There were very explicit detailing of the reasons on why the educated middle class should vote. One of them was it is the only way the vote-bank politics (here it's a euphemism for buying of poor voters by politicians) can be smashed. The messages even worked out clear numbers saying how the educated middle class easily outnumber the poor in Bangalore city; and how we really have a say; how we -- by taking a conscientious decision -- can dictate the state of Bangalore. These messages, in fact, just stopped short of telling all of us whom we should vote for.
So, on polling day, Saturday, I expected a huge carnival of the youth brigade, long queues of computer software engineers and other professionals. All that crowd -- what we refer to as the jing-bang crowd -- that we are used to seeing on M G Road and Brigade Road; I thought they would have all enthusiastically jogged, trekked or picnicked their way the nearest polling booth; buzzed each other on the fun they were having. After all, it is they -- we all actually -- who are the victims of bad politics.
Ultimately, it turned out that -- forget voting for the right candidate -- few even turned up to vote.
There are umpteen theories doing the rounds on why very few turned up. I don't think we need to commission a scientific study to know the reason -- cynicism and indifference to politics and politicians must surely be among the most common reason. Politics is low on priority for many people. If someone thought that majority are Bangaloreans will put off every things else to make sure they voted, then they were -- (and are?) -- mistaken.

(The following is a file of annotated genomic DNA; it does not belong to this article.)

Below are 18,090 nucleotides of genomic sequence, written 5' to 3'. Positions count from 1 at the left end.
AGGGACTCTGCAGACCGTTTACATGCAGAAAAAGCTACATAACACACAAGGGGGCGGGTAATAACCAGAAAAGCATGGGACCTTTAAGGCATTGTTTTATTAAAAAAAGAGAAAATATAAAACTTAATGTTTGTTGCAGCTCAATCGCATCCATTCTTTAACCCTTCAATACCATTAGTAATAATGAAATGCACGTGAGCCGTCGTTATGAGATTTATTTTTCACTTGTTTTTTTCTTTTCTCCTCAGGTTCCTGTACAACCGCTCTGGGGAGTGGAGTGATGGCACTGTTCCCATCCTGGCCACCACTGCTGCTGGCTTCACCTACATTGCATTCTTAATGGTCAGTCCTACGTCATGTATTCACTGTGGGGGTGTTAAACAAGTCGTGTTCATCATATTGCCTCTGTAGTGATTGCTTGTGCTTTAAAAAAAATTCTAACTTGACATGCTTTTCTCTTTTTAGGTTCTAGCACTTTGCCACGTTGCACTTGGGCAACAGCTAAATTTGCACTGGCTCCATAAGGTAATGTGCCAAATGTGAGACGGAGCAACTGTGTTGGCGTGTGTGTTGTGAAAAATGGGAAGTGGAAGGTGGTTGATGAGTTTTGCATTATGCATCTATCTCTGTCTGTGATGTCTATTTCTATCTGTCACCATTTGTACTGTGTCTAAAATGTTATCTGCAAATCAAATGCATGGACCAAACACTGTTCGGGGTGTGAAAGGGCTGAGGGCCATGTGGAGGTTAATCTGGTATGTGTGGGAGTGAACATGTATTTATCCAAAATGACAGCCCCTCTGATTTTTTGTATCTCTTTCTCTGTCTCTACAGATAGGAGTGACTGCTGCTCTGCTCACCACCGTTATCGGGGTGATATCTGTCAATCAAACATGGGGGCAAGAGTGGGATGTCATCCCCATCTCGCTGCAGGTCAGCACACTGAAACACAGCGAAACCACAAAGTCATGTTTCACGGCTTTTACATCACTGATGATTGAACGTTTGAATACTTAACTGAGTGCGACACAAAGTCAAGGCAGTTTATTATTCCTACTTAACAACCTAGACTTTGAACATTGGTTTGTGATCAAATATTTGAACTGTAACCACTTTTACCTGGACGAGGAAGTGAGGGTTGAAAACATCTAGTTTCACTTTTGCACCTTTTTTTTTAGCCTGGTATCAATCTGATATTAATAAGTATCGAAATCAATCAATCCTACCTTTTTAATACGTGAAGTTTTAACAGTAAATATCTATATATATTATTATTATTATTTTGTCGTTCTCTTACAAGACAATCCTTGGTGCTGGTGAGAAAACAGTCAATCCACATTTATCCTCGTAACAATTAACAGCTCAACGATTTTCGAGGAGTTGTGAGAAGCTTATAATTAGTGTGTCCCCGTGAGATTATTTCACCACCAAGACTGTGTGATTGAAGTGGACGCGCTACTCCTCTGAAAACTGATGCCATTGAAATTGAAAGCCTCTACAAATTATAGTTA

Why politics is so low on priority levels?
1) We have taken democracy in India for granted.
2) Politics and politicians aren't worth our time and attention.
3) Politicians hardly inspire.
4) Why we must cover up for politicians' failures?
5) Politicians aren't visible.
6) Good politics is desirable, but bad politics doesn't matter.
But then why did I vote on Saturday?
Even though I very much agree with the half a dozen reasons that have been mentioned above, on polling day, I told myself, I must vote. We are blessed to be in India, a democratic country where we all have absolute freedom to choose the ruler. It's completely beside the point that our rulers aren't up to the mark. Politics and politicians in India need a complete makeover.
I voted because in the political arrangement of democracy my job is the easiest -- to vote; I didn't want to fare poorer than the politicians.